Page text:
Helen Gurley Brown, former Editor of Cosmopolitan Magazine, announced last month that she is donating $30 million to Columbia University and Stanford University in memory of her late husband, David Brown. What do two schools with two of the top ten endowments in the country need this type of money for, you ask? The David and Helen Gurley Brown Institute for Media Innovation.

According to Columbia and Stanford, the institute “will encourage new media, promote innovation and prototypes, and recognize the increasingly important connection between journalism and technology.” In an industry that continues to evolve in direct correlation with the digital space, this is a huge step forward in educating future media professionals. But what if your university doesn’t have a media institute? Here are DGC’s top three tips for pursuing a career in media/communications…no matter where you go to school:

  1. Intern. You may learn some of the basic concepts behind media/communications in your Marketing 101 class, but nothing you learn in the classroom will prepare you for your first job. Try to pursue as much internship experience as possible. Not only will it give you better insight into your future career, but it will also help you determine if the field is right for you.
  2. Read the news. Half the battle of the media/communications industry is keeping up with what’s happening. If you are well-versed on current events, you’ll be setting yourself up to win.
  3. Network. The job market remains tough to navigate. Make sure you are reaching out to your contacts on a regular basis so you are not missing any opportunities. And this doesn’t just mean via email. Recruiters are finding candidates through all manner of social networks these days, including Facebook, Twitter, LinkedIn and others, and hiring those who show savvy and persistence online.

Are you one of those people who kick-started your career via social media? Tell us how! Are you looking for a job in the communications industry? Reach out to us in the comments section below!

10 Ways To De-Stress The 7th Most Stressful Job In America

Recent reports show that being a public relations professional is the seventh most stressful job in America. It makes a lot of sense. We are connected to our mobile phones 24/7, we have to be prepared to handle all possible interpretations of every word that leaves our mouths and no day is the same as the one before.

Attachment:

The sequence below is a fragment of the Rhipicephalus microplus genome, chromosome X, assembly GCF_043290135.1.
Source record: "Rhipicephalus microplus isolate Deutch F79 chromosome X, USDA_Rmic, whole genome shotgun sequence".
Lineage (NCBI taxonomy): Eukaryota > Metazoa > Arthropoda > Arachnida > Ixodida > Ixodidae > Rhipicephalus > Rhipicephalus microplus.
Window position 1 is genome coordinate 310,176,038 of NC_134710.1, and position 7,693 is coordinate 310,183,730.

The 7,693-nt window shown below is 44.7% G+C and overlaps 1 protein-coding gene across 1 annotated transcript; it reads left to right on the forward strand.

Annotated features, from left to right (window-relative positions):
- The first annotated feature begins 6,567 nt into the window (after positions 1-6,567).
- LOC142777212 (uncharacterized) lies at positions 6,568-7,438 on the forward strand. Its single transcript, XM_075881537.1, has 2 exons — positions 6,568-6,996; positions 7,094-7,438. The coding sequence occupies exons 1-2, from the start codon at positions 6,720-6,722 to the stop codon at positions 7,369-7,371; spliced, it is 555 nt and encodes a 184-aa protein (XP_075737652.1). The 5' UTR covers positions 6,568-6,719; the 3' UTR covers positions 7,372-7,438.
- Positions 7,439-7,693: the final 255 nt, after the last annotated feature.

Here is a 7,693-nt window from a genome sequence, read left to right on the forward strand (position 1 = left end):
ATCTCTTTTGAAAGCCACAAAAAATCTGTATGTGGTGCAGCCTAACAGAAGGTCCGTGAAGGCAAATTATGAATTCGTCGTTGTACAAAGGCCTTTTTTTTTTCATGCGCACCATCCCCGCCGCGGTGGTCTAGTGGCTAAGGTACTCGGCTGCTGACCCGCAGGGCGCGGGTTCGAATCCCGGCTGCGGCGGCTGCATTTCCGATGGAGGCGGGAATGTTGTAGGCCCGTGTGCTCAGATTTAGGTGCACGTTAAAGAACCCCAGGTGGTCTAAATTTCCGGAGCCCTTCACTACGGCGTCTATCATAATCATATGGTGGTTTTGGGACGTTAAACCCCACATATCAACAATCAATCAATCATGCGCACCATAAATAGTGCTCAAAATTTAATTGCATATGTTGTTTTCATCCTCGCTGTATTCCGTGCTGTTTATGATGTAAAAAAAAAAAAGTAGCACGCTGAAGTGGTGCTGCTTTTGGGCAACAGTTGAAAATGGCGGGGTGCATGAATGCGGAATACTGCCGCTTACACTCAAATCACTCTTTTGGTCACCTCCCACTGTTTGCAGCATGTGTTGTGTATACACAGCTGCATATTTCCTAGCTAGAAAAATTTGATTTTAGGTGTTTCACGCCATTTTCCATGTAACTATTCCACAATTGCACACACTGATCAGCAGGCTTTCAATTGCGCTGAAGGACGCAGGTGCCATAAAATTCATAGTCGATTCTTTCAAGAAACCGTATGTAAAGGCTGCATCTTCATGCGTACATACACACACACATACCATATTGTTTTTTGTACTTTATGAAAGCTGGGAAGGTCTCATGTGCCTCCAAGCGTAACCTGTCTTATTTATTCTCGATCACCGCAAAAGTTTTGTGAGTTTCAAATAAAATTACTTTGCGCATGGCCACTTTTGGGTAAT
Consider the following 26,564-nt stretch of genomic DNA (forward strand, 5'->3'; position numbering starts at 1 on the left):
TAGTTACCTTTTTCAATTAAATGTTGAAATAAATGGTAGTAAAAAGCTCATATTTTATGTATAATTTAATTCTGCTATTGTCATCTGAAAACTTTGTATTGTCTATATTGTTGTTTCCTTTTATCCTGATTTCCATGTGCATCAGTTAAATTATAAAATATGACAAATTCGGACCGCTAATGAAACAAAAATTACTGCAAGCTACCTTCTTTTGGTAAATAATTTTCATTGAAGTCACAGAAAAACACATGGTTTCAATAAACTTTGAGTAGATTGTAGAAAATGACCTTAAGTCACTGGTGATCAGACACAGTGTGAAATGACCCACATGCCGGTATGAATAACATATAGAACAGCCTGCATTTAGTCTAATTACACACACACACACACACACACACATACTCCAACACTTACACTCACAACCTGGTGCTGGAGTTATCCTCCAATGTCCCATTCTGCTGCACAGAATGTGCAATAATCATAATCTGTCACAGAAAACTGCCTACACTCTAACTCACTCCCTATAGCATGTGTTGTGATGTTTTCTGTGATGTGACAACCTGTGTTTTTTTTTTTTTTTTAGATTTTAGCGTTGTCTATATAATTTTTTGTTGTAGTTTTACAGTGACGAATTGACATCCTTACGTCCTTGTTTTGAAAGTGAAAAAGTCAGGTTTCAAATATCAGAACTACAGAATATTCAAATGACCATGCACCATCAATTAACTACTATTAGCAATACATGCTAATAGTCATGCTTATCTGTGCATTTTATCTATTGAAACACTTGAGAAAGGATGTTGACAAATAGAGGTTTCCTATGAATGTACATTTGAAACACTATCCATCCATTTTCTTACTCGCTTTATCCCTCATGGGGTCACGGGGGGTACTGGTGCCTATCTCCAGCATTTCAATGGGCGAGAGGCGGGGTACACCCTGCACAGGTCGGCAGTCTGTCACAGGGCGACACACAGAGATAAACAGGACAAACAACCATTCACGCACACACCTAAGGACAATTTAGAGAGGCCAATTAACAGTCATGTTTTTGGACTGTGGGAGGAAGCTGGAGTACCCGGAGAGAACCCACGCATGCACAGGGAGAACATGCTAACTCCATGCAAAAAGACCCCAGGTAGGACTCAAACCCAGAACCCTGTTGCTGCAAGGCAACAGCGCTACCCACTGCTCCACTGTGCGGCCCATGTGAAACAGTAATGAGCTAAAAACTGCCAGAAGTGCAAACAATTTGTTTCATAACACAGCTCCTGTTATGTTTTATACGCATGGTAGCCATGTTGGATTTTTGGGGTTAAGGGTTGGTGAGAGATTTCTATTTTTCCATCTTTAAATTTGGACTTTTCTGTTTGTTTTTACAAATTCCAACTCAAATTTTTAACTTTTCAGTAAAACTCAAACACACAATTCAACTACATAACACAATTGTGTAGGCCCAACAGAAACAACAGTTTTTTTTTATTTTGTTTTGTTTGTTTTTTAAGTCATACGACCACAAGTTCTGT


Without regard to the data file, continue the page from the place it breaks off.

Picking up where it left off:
PR attracts people who thrive on being busy, but it also attracts professionals who fit in time for things that make the job seem less stressful—even when it is not. For anyone with stressful days, you may find these DGC de-stressing tips helpful:

  1. Make a to-do list. It can be daunting, but crossing stuff off your list let’s you see the fruits of your labor…even when that list keeps growing.
  2. Take lunch. If you run out to pick up lunch, eat it there and enjoy your break. Or if you bring your lunch to the office, make it a point to step away from your desk to eat and disconnect. Your work will still be waiting for you when you get back.
  3. Laugh out loud. Ever seen “The Office?” They have workplace humor down to a science.
  4. Listen to music. Having a tough day? Put on your favorite song and see how much more productive you become.
  5. Go for a quick walk. Getting up and moving around will break up your day and give you more energy.
  6. Get a massage. Long or short, full body or shoulders, it’s sure to give you a few moments of stressless bliss.
  7. Make plans for later. If you know you want to meet a friend for dinner, you’re more likely to manage your time effectively throughout the day to make it happen.
  8. Drink (in moderation, of course). At DGC we unwind from the week by having a glass of wine together. We like to call it “Wino Friday.”
  9. Keep chocolate handy. Enough said.
  10. Set long-term goals. Having something to strive for at work gives you a way to channel your stress and makes you more likely to stay motivated over time.

Do you have other tips for de-stressing in this stressful world? Share them in the comments section below!